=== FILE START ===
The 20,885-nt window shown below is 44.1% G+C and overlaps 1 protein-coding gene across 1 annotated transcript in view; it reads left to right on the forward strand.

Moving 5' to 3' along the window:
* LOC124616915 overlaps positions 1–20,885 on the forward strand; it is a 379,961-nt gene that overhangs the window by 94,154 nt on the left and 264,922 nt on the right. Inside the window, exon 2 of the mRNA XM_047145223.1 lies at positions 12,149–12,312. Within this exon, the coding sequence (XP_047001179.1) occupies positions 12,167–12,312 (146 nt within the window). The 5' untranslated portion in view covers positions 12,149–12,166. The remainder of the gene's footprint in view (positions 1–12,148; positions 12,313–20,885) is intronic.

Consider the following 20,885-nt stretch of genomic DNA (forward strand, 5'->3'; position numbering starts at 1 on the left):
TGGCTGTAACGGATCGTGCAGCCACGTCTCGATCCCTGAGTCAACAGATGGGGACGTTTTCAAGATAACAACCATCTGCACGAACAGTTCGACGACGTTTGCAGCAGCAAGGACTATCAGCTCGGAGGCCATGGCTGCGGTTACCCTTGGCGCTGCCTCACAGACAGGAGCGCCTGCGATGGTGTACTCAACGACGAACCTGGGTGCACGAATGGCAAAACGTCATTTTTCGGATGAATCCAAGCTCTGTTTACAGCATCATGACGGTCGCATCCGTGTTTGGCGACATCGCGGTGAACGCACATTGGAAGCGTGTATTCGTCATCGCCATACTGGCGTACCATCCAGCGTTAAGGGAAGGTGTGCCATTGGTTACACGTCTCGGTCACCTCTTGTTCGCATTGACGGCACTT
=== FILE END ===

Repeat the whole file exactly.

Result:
The 20,885-nt window shown below is 44.1% G+C and overlaps 1 protein-coding gene across 1 annotated transcript in view; it reads left to right on the forward strand.

Moving 5' to 3' along the window:
* LOC124616915 overlaps positions 1–20,885 on the forward strand; it is a 379,961-nt gene that overhangs the window by 94,154 nt on the left and 264,922 nt on the right. Inside the window, exon 2 of the mRNA XM_047145223.1 lies at positions 12,149–12,312. Within this exon, the coding sequence (XP_047001179.1) occupies positions 12,167–12,312 (146 nt within the window). The 5' untranslated portion in view covers positions 12,149–12,166. The remainder of the gene's footprint in view (positions 1–12,148; positions 12,313–20,885) is intronic.

Consider the following 20,885-nt stretch of genomic DNA (forward strand, 5'->3'; position numbering starts at 1 on the left):
TGGCTGTAACGGATCGTGCAGCCACGTCTCGATCCCTGAGTCAACAGATGGGGACGTTTTCAAGATAACAACCATCTGCACGAACAGTTCGACGACGTTTGCAGCAGCAAGGACTATCAGCTCGGAGGCCATGGCTGCGGTTACCCTTGGCGCTGCCTCACAGACAGGAGCGCCTGCGATGGTGTACTCAACGACGAACCTGGGTGCACGAATGGCAAAACGTCATTTTTCGGATGAATCCAAGCTCTGTTTACAGCATCATGACGGTCGCATCCGTGTTTGGCGACATCGCGGTGAACGCACATTGGAAGCGTGTATTCGTCATCGCCATACTGGCGTACCATCCAGCGTTAAGGGAAGGTGTGCCATTGGTTACACGTCTCGGTCACCTCTTGTTCGCATTGACGGCACTT